Clinical profile and predictors of outcome in children admitted to PICU with acute encephalitis syndrome
Keywords:Acute encephalitis syndrome, Hyponatremia, Outcome, Seizures
Background: Acute encephalitis syndrome (AES) is defined as the acute onset of fever and change in mental status (including symptoms such as confusion, disorientation, coma or inability to talk) and/or new onset seizures (excluding febrile seizures) in a person of any age at any time of the year. AES is reported mainly from Assam, Bihar, Tamil Nadu, Karnataka, Uttar Pradesh contributing approximately to 80% cases with case fatality rate of 20-25%. In view of paucity of clinical studies from Tamil Nadu, this study was undertaken to have a better insight on the clinical profile and prognostic indicators of AES in children. Objective of present work was to study the clinical profile and predictors of outcome of Acute encephalitis syndrome patients admitted in PICU
Methods: This retrospective study was conducted in children with AES admitted to PICU, Stanley medical college over a period of 1year (May 2015-May 2016). 30 cases were studied. Clinical features, demography, immunisation status, and outcome were recorded. Results of blood investigations, peripheral smear, neuroimaging, CSF analysis and IgM ELISA for HSV, JE, CMV, Dengue were recorded and analysed.
Results: Mean age of cases was 3.5±3.3years. Male to female ratio was 1.1:1. Etiology included HSV (6.67%), malaria (3.33%), dengue (3.33%), tubercular meningitis (3.33%), AES of unknown origin (83.3%) 11, Most common presentation was seizures 21 (70%). 17 (56.6%)presented with GCS <8. 11 (36.6%) required inotrope support, 16 (53.4%) were ventilated. Laboratorial findings included, leukocytosis in 17 (66.7%), dysglycemia in 12 children (39.99%), hyponatremia in 10 (33.33%), hypernatremia in 8 (26.67%) Mortality was observed in 11 cases (36.67%). Hyponatremia (p=0.02) and cases requiring ionotrope support on admission (p=0.0003) were significantly associated with mortality.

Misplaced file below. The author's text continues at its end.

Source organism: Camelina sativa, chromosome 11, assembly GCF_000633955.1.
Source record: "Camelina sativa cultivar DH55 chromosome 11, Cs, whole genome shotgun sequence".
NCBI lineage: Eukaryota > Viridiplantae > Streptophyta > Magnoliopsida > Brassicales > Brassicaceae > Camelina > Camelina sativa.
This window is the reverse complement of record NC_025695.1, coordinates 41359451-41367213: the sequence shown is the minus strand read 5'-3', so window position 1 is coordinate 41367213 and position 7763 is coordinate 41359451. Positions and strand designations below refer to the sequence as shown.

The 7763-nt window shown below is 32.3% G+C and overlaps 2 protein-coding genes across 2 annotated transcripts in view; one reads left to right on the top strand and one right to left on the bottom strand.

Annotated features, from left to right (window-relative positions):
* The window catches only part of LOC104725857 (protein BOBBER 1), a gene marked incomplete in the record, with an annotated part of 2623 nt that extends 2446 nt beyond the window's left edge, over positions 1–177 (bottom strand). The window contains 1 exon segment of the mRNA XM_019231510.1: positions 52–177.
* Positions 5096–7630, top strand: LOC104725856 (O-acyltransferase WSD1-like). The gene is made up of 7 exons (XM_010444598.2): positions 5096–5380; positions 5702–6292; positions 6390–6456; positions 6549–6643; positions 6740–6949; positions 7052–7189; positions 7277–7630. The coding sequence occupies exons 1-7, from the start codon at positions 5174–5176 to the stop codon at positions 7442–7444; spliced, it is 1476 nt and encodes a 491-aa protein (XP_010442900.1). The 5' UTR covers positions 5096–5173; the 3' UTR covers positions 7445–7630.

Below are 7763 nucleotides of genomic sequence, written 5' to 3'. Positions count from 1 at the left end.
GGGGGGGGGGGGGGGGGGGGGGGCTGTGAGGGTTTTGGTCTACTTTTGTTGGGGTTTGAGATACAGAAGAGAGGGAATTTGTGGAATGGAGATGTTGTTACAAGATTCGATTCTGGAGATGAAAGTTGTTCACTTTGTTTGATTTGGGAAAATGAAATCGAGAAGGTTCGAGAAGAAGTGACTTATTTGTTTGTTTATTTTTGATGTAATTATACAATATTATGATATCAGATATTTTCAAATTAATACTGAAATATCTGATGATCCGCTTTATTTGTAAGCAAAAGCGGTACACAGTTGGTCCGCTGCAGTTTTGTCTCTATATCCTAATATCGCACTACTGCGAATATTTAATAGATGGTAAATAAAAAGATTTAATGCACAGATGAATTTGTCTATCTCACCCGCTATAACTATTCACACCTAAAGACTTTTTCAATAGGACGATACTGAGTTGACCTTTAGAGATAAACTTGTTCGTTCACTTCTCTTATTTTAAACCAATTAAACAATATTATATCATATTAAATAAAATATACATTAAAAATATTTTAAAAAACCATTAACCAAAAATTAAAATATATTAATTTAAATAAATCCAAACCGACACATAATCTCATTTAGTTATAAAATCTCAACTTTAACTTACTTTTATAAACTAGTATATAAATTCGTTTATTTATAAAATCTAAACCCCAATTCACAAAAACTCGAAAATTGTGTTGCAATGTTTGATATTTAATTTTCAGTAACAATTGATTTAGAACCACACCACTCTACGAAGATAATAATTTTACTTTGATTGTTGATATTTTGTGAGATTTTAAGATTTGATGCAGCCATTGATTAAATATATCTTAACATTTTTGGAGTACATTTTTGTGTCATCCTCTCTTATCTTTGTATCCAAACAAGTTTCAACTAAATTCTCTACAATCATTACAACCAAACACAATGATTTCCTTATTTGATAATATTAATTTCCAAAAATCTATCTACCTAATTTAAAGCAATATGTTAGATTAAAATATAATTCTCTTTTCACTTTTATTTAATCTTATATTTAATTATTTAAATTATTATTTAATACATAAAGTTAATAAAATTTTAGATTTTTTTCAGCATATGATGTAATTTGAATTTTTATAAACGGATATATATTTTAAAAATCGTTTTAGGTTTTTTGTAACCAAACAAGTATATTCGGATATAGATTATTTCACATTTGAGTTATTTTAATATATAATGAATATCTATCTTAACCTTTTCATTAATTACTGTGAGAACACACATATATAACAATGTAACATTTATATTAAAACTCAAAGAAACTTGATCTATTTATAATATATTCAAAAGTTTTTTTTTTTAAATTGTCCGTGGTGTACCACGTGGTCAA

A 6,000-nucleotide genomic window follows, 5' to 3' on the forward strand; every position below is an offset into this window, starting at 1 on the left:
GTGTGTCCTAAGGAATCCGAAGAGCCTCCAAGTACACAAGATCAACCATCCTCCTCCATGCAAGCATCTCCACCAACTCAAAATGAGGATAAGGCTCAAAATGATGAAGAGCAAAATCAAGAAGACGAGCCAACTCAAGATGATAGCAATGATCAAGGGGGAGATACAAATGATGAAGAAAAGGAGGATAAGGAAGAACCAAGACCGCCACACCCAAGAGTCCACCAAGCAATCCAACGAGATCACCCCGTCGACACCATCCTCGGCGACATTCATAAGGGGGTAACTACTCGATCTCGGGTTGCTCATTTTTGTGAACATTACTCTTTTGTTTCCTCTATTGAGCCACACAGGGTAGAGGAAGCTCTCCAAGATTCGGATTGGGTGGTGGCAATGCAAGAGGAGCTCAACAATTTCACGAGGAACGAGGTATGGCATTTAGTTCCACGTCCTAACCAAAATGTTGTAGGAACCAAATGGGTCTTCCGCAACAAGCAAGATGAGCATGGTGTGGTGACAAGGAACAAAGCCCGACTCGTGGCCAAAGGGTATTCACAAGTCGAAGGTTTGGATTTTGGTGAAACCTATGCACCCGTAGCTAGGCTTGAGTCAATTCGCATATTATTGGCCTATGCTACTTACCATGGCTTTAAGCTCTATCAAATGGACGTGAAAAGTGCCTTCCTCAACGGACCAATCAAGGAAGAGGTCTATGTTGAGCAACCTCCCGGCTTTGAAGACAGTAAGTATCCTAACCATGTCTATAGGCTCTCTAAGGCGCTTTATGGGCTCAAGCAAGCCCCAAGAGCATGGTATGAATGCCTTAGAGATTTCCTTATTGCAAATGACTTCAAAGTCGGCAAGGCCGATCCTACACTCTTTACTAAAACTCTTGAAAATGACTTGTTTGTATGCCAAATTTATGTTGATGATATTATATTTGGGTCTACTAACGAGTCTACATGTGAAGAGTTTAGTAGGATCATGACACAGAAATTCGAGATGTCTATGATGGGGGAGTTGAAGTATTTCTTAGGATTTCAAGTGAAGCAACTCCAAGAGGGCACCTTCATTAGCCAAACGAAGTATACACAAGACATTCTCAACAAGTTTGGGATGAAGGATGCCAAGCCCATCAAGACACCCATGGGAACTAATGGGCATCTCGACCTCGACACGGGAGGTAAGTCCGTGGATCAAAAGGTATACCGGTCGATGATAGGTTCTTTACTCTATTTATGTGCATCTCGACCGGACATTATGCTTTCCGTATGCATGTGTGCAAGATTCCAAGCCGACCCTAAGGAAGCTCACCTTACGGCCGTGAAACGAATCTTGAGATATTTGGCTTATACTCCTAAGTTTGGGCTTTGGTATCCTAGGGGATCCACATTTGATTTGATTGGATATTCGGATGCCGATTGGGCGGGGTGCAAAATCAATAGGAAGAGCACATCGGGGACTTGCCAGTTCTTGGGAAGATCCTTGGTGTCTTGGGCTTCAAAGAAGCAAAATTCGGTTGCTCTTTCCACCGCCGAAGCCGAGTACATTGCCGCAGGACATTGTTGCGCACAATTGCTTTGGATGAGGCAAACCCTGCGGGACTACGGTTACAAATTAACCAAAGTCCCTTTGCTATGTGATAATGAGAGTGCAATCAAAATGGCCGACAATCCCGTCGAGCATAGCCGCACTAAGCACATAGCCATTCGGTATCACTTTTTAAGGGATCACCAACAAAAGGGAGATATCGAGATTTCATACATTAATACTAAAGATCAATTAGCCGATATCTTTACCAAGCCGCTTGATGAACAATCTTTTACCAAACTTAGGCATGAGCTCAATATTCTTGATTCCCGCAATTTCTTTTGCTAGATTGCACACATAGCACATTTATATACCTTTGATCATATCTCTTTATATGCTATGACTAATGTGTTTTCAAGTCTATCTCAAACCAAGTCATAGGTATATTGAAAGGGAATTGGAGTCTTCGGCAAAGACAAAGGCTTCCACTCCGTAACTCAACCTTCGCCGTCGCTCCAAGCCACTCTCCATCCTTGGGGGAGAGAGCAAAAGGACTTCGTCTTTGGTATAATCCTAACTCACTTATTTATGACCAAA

Conclusions: There was no case of Japanese encephalitis. Hyponatremia being significantly associated with mortality among children with AES, warrants detailed evaluation to define the etiology which will aid in appropriate management. Maintaining euvolemia, prompt identification of shock and appropriate use of inotropes is of utmost importance. Varied and changing etiologies of AES poses a diagnostic challenge.
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